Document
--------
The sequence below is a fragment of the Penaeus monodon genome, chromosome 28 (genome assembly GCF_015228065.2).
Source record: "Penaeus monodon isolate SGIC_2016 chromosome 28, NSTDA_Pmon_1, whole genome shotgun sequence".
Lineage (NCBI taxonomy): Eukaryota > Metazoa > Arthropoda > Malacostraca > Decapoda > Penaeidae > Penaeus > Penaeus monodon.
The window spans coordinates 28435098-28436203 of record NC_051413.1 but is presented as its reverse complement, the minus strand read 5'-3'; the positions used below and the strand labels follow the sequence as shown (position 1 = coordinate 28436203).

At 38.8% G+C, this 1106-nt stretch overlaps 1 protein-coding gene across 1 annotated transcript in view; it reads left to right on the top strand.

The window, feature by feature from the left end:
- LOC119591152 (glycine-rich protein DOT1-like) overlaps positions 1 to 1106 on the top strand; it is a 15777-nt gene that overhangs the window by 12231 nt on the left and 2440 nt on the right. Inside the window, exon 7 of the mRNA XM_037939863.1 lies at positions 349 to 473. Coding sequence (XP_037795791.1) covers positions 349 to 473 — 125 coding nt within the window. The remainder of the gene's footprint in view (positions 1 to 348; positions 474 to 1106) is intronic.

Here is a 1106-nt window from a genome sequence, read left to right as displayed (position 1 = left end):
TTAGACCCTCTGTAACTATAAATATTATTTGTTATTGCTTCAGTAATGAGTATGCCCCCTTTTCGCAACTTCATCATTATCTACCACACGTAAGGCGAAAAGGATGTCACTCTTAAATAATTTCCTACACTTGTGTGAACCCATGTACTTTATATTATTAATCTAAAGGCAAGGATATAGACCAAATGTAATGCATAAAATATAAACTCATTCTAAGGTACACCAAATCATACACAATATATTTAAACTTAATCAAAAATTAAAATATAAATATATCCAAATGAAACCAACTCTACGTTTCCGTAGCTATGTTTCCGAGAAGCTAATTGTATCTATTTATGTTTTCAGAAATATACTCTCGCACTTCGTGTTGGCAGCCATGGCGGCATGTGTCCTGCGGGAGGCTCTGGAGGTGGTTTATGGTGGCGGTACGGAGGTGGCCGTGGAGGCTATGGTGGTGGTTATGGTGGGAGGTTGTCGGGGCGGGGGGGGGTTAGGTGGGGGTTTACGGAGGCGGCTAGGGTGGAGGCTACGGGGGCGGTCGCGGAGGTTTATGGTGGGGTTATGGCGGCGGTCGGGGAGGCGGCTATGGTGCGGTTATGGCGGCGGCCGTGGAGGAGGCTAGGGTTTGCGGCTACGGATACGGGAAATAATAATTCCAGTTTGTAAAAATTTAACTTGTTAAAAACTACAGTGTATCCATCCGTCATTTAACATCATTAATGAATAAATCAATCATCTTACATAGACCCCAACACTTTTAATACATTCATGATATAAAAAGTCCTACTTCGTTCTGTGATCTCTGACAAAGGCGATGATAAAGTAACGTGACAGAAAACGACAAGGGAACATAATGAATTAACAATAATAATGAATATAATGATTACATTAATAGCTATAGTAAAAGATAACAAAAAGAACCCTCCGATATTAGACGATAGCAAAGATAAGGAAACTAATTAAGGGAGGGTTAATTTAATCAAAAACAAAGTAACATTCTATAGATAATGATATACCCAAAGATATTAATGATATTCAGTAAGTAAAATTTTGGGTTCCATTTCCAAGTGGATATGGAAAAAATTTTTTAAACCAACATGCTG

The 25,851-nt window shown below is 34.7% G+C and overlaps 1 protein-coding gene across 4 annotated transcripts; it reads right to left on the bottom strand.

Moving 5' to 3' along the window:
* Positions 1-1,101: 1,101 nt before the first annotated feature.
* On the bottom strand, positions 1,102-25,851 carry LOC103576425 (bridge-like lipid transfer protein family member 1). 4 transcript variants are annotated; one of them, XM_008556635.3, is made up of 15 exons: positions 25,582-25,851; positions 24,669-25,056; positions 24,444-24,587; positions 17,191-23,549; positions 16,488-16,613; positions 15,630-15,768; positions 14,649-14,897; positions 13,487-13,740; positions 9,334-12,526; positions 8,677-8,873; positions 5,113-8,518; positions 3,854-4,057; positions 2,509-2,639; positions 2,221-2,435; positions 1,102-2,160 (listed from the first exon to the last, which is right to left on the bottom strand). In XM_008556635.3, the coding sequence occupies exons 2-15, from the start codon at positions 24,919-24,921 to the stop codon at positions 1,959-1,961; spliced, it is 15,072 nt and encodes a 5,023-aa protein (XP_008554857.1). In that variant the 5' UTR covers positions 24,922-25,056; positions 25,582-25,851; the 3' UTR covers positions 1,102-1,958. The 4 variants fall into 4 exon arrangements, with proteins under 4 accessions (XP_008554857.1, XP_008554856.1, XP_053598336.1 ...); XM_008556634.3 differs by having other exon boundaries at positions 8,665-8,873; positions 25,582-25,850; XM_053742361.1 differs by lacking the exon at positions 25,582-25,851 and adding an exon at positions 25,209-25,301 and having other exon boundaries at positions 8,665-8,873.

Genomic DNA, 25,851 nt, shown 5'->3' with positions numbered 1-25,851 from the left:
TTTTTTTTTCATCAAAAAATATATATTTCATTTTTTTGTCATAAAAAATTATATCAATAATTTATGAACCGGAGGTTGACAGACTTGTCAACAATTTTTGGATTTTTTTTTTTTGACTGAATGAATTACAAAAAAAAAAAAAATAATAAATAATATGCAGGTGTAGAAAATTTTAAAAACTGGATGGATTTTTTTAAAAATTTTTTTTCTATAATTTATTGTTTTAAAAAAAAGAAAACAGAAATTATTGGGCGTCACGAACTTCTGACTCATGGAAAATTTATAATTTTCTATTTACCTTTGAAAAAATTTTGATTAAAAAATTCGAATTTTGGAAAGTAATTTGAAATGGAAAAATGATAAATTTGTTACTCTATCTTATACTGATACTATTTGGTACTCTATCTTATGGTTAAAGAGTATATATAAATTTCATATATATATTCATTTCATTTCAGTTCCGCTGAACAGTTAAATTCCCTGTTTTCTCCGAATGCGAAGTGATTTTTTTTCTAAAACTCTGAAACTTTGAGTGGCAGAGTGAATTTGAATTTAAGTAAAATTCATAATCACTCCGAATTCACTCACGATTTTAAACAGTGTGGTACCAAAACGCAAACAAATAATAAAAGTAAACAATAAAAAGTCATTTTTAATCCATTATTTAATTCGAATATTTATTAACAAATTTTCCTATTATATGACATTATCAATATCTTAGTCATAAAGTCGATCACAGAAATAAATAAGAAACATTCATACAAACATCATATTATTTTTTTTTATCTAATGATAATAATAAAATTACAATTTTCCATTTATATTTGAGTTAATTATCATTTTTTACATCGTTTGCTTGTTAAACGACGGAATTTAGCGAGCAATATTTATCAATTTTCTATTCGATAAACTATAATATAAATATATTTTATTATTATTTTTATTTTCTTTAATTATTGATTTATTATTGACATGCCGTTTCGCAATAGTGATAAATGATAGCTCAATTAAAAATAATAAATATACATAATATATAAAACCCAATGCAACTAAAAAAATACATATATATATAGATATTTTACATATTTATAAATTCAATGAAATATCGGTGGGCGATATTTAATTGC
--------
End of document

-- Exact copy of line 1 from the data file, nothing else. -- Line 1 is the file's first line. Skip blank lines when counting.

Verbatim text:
The sequence below is a fragment of the Penaeus monodon genome, chromosome 28 (genome assembly GCF_015228065.2).